Car manufacturers are almost constantly running a marathon of researching newer and more efficient technologies which help create machines that require lesser maintenance and are less harmful to the environment.
Nissan Motors has recently taken a leap in its research and development. On Friday, 26 February 2021, they’ve reached a breakthrough in achieving a 50% thermal efficiency with its e-POWER hybrid technology, which in turn could lead to a reduction of car CO2 emissions.
In 2016, at first, e-POWER had utilized a gasoline engine to generate power and charge a battery which then in turn powers the vehicle. In the current day scenario, achieving a 50% increase in thermal efficiency was made possible by a concept called “STARC”—named after the keywords strong, tumble and appropriately stretched robust ignition channel. This concept brings improvement in thermal efficiency by strengthening in-cylinder gas flow (the flow of the air-fuel mixture that is pulled into the cylinder) and ignition, reliably burning a leaner air-fuel mixture at a higher compression ratio.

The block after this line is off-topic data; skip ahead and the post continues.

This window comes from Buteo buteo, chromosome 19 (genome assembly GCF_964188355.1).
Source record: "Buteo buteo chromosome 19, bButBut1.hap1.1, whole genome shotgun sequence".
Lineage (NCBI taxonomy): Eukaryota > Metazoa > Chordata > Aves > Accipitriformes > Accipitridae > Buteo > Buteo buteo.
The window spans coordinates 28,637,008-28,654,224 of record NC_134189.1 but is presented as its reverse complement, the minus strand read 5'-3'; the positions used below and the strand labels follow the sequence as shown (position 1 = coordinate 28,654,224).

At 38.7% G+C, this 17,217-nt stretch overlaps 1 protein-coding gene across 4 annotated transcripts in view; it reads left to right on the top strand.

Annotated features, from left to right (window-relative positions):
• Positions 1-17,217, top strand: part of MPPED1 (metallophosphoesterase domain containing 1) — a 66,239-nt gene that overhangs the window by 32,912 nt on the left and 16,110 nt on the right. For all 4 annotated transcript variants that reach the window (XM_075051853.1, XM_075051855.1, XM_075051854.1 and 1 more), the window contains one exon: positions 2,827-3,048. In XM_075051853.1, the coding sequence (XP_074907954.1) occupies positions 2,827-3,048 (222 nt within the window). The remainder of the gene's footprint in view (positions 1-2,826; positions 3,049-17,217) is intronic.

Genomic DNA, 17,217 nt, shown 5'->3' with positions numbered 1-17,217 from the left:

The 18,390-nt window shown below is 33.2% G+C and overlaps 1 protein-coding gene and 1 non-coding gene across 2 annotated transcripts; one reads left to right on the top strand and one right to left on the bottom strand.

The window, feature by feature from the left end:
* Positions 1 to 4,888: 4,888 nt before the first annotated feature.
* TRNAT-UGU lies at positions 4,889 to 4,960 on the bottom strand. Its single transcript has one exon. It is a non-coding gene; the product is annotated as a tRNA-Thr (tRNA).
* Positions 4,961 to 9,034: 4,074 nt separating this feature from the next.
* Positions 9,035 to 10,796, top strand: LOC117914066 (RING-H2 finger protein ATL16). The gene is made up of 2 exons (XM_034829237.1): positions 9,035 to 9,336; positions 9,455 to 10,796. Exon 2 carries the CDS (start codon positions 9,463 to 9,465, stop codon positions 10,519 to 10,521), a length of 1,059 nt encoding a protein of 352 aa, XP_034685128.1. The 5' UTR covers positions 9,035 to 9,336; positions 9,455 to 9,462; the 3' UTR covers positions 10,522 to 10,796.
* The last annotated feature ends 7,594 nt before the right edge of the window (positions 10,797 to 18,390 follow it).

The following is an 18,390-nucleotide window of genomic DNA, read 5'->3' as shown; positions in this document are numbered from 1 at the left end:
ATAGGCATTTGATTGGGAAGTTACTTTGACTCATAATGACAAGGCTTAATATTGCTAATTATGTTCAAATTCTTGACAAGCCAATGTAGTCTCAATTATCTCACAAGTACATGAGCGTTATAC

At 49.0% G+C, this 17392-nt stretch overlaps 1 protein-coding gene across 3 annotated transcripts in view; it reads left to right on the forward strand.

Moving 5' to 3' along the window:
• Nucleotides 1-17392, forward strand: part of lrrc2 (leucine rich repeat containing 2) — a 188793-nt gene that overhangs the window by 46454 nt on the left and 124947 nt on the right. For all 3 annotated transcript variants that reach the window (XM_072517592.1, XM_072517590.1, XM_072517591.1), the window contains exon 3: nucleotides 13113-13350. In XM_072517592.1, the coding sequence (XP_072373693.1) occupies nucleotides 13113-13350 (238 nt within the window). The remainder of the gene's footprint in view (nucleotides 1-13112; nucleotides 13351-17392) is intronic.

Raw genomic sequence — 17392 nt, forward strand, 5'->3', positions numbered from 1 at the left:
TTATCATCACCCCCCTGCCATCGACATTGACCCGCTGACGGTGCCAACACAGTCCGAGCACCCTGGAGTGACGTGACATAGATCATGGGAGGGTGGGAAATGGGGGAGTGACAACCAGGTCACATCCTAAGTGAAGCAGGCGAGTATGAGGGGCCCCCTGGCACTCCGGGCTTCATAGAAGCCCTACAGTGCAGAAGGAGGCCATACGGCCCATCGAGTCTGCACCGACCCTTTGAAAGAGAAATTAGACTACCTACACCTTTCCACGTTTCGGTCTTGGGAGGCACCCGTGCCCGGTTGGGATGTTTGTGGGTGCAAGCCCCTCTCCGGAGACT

In a statement made by the manufacturer, it was said that- “Nissan’s latest approach to engine development has raised the bar to world-leading levels, accelerating past the current auto industry average range of 40% thermal efficiency, making it possible to even further reduce vehicle CO2 emissions.”
Senior Vice President of the powertrain and EV engineering division at Nissan, Toshihiro Hirai said- “It took 50 years to increase thermal efficiency (of conventional engines) from 30% to 40%, But with e-POWER, we can increase it to 50% in several years. That has been the target for the engineering community...Without building up these fundamental technologies, we are unable to attain carbon neutrality”, he also added that achieving this feat was their “ultimate, challenging goal.”